Aoife O’Donovan belongs to the very small group of artists that I discovered as an opener for another musician and then left the show thinking that I immediately needed to devour her entire discography.

Allow me to paint you a picture: in the era of Taylor Swift’s sold out stadiums, it’s sometimes hard to remember that she was once a card-carrying member of the Girl With Guitar Club, an association that I still count myself in on occasion. There are many such artists, so it can take a certain something to stand out and to lay claim to a sound that is entirely unique, something that I think Aoife does well: when she is on stage your attention does not wander to the person sitting next to you or the roadie waiting just offstage in the shadows or the people coming in late. Your attention is only on her, on her guitar, and on her voice.

Aoife is no stranger to folk music, having played with Crooked Still in the past, but with her sophomore album In The Magic Hour, released in January of this year, she continues to solidify her place as a solo musician, and one who has a strong command of the folk and Americana genres with her Irish roots showing very clearly in many of the tracks.

A beautiful follow up to her previous record, Fossils, written on the heels of Aoife’s grandfather’s death, the record opens ethereal and dreamy with “Stanley Park,” which is not especially a stand-out track so much as it feels like waking up in the morning. You’re immediately comfortable in the sound and the album, which paves the way well for the rest of what is to follow. “Magic Hour” continues the folksy feel, and is an absolutely brilliant title track. It has all of the makings of a classic folk rock song and was one of my favorites that we heard from her live. If you listen to nothing else from Aoife, I suggest checking out the “Magic Hour” video below!

Listening to “Hornets” and “Magpie,” I felt so strongly that she would feel right at home at the Shakori Hills Grassroots Festival in North Carolina… which I’ve mentioned before is a tone that I appreciate in a good folk record. The lyrics and melody together create a raw, honest sound reminiscent of lying out in the field on a spring afternoon, which all in all creates a very interesting, very visual sound for the record.

Donal Óg” feels like a nice interlude and traditional track with the way it builds from a purely instrumental place, especially with the inclusion of Aoife’s grandfather (or at least, so I believe based on some other remarks on the album) as an almost ghost-like presence at the end of the song. She uses this track not unlike how Glen Hansard used “McCormick’s Wall” on his latest full record; it comes from a transitional place to move us in to “The King of All Birds,” which carries a much stronger rock feel with almost disjointed instrumentals that create a unique, aggressive sound. And it feels fair to compare her to Glen, of course: on his latest tour through the midwest United States is where I saw Aoife perform as his opening act.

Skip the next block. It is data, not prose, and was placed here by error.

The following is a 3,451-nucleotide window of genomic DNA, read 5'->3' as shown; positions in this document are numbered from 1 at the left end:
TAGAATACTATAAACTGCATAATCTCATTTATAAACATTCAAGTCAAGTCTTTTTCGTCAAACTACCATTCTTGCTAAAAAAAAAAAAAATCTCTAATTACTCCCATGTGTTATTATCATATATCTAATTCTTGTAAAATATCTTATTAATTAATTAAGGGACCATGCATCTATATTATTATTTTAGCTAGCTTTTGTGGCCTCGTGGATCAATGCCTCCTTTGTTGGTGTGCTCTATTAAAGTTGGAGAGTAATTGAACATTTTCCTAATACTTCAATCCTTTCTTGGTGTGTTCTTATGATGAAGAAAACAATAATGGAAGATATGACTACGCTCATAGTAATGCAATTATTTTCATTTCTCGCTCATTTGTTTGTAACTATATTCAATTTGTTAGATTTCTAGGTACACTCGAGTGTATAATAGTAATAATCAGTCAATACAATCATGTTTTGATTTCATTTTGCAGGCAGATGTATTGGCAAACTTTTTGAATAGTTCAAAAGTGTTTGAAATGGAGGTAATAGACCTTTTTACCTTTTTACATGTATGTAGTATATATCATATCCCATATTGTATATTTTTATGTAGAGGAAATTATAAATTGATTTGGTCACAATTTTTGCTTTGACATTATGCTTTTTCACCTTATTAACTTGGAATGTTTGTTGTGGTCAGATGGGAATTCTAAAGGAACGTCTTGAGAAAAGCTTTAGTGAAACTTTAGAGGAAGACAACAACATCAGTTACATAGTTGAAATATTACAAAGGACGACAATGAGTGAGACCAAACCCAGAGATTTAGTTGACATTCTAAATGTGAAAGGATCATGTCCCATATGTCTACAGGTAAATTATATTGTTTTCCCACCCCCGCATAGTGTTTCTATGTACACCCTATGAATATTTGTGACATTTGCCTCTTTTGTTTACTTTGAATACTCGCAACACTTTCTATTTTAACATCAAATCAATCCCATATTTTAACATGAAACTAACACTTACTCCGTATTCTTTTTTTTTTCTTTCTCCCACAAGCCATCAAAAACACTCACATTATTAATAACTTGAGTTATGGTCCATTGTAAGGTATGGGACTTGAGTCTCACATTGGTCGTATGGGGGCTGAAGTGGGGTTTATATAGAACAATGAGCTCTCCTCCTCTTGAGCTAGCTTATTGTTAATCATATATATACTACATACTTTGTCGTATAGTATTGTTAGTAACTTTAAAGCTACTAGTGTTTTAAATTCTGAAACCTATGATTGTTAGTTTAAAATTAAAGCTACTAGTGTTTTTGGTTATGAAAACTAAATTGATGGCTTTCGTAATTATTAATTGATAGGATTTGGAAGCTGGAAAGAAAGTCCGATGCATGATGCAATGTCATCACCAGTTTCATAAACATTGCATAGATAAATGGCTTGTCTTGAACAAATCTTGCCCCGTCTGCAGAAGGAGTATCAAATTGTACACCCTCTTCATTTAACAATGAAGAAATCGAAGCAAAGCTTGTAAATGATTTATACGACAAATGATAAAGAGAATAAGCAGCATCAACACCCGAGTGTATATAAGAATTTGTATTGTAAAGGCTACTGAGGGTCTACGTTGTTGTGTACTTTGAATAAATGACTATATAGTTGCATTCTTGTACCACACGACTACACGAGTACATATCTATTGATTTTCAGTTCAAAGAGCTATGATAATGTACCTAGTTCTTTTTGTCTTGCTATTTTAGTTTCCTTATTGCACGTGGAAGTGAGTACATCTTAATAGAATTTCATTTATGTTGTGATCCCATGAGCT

Not The Leaving” is another dreamy, restful song that feels like the sunset to the sunrise that is “Stanley Park”, which makes for a very interesting pair with “Detour Sign,” which together help us to cope with the end of the album’s journey as we reach the finale.

The record closes on “Jupiter,” which is an absolutely poetic closer to the story that is In The Magic Hour. Throughout the record sometimes her words lilt this way and that without forming full, repetitive verses, but she pulls it off well and perhaps no better than in this track, that feels more like spoken word than a song, in all of the best ways. The guitar and drum accompaniment would feel all over the place if not for the way it so perfectly frames her voice.

In the Magic Hour is not necessarily a stand-out album in the world of Americana and folk music, but Aoife O’Donovan’s voice, lyrics, and style are more than suited to sit next to some of the greats. I think her style both sets her apart and reminds me of other ethereal Americana songstresses like Alison Krauss. The record at times does have a sort of raw, unpolished sound, but it works for Aoife and creates a beautiful, relaxing experience that doesn’t just entice you with the music but tells a story and invites you to come along and be a part of the journey.

In The Magic Hour was released on January 22, 2016 via Yep Roc Records. You can stream the entire album on Spotify if you’d like to check out the album before you buy, or you can pick up a deluxe copy at Amazon for $12.99 USD (or $19.99 on vinyl!) or for $9.99 USD on iTunes.

You can also see Aoife O’Donovan on tour in the United States through at least April 2016, with information and dates being available on her website.


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